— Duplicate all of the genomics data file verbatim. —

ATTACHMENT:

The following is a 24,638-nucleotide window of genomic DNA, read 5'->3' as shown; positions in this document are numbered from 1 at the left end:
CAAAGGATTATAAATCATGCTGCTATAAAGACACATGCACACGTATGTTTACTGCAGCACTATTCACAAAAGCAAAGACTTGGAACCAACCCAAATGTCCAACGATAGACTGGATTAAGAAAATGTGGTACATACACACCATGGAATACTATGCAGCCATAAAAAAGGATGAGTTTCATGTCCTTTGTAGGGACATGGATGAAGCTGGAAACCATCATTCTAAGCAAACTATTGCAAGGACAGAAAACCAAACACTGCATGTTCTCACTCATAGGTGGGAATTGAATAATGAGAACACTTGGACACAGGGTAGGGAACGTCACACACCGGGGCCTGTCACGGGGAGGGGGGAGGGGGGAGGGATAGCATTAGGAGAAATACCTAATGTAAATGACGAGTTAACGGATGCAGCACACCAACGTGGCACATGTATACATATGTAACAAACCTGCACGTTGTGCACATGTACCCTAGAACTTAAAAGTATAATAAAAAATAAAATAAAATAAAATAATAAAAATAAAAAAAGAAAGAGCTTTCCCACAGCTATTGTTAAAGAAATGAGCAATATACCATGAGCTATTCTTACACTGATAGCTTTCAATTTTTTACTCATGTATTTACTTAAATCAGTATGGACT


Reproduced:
The following is a 24,638-nucleotide window of genomic DNA, read 5'->3' as shown; positions in this document are numbered from 1 at the left end:
CAAAGGATTATAAATCATGCTGCTATAAAGACACATGCACACGTATGTTTACTGCAGCACTATTCACAAAAGCAAAGACTTGGAACCAACCCAAATGTCCAACGATAGACTGGATTAAGAAAATGTGGTACATACACACCATGGAATACTATGCAGCCATAAAAAAGGATGAGTTTCATGTCCTTTGTAGGGACATGGATGAAGCTGGAAACCATCATTCTAAGCAAACTATTGCAAGGACAGAAAACCAAACACTGCATGTTCTCACTCATAGGTGGGAATTGAATAATGAGAACACTTGGACACAGGGTAGGGAACGTCACACACCGGGGCCTGTCACGGGGAGGGGGGAGGGGGGAGGGATAGCATTAGGAGAAATACCTAATGTAAATGACGAGTTAACGGATGCAGCACACCAACGTGGCACATGTATACATATGTAACAAACCTGCACGTTGTGCACATGTACCCTAGAACTTAAAAGTATAATAAAAAATAAAATAAAATAAAATAATAAAAATAAAAAAAGAAAGAGCTTTCCCACAGCTATTGTTAAAGAAATGAGCAATATACCATGAGCTATTCTTACACTGATAGCTTTCAATTTTTTACTCATGTATTTACTTAAATCAGTATGGACT